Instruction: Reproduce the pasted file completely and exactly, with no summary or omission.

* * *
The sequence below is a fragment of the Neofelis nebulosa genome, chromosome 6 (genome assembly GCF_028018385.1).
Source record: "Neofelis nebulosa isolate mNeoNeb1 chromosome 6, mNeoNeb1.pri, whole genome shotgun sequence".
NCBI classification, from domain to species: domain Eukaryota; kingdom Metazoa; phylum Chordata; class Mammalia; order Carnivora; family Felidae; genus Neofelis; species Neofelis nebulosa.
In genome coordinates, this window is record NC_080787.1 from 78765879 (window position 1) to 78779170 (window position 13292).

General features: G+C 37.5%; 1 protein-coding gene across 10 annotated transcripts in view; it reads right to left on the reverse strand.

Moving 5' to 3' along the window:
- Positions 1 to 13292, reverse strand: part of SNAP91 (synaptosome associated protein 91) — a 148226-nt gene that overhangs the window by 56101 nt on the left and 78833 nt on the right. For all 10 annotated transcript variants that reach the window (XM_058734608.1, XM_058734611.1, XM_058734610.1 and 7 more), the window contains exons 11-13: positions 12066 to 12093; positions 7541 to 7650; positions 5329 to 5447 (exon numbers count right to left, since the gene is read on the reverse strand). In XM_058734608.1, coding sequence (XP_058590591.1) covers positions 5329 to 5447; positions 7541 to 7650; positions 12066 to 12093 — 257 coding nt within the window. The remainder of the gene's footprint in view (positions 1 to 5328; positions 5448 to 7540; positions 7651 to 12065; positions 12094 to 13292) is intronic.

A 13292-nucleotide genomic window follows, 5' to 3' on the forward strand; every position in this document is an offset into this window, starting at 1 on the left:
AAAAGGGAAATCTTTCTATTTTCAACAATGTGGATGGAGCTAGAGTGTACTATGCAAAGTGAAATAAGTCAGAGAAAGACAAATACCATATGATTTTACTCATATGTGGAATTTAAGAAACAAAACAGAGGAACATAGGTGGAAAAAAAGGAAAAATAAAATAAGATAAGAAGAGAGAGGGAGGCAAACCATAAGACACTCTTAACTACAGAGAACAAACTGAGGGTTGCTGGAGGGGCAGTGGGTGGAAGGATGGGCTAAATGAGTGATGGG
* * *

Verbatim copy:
The sequence below is a fragment of the Neofelis nebulosa genome, chromosome 6 (genome assembly GCF_028018385.1).
Source record: "Neofelis nebulosa isolate mNeoNeb1 chromosome 6, mNeoNeb1.pri, whole genome shotgun sequence".
NCBI classification, from domain to species: domain Eukaryota; kingdom Metazoa; phylum Chordata; class Mammalia; order Carnivora; family Felidae; genus Neofelis; species Neofelis nebulosa.
In genome coordinates, this window is record NC_080787.1 from 78765879 (window position 1) to 78779170 (window position 13292).

General features: G+C 37.5%; 1 protein-coding gene across 10 annotated transcripts in view; it reads right to left on the reverse strand.

Moving 5' to 3' along the window:
- Positions 1 to 13292, reverse strand: part of SNAP91 (synaptosome associated protein 91) — a 148226-nt gene that overhangs the window by 56101 nt on the left and 78833 nt on the right. For all 10 annotated transcript variants that reach the window (XM_058734608.1, XM_058734611.1, XM_058734610.1 and 7 more), the window contains exons 11-13: positions 12066 to 12093; positions 7541 to 7650; positions 5329 to 5447 (exon numbers count right to left, since the gene is read on the reverse strand). In XM_058734608.1, coding sequence (XP_058590591.1) covers positions 5329 to 5447; positions 7541 to 7650; positions 12066 to 12093 — 257 coding nt within the window. The remainder of the gene's footprint in view (positions 1 to 5328; positions 5448 to 7540; positions 7651 to 12065; positions 12094 to 13292) is intronic.

A 13292-nucleotide genomic window follows, 5' to 3' on the forward strand; every position in this document is an offset into this window, starting at 1 on the left:
AAAAGGGAAATCTTTCTATTTTCAACAATGTGGATGGAGCTAGAGTGTACTATGCAAAGTGAAATAAGTCAGAGAAAGACAAATACCATATGATTTTACTCATATGTGGAATTTAAGAAACAAAACAGAGGAACATAGGTGGAAAAAAAGGAAAAATAAAATAAGATAAGAAGAGAGAGGGAGGCAAACCATAAGACACTCTTAACTACAGAGAACAAACTGAGGGTTGCTGGAGGGGCAGTGGGTGGAAGGATGGGCTAAATGAGTGATGGG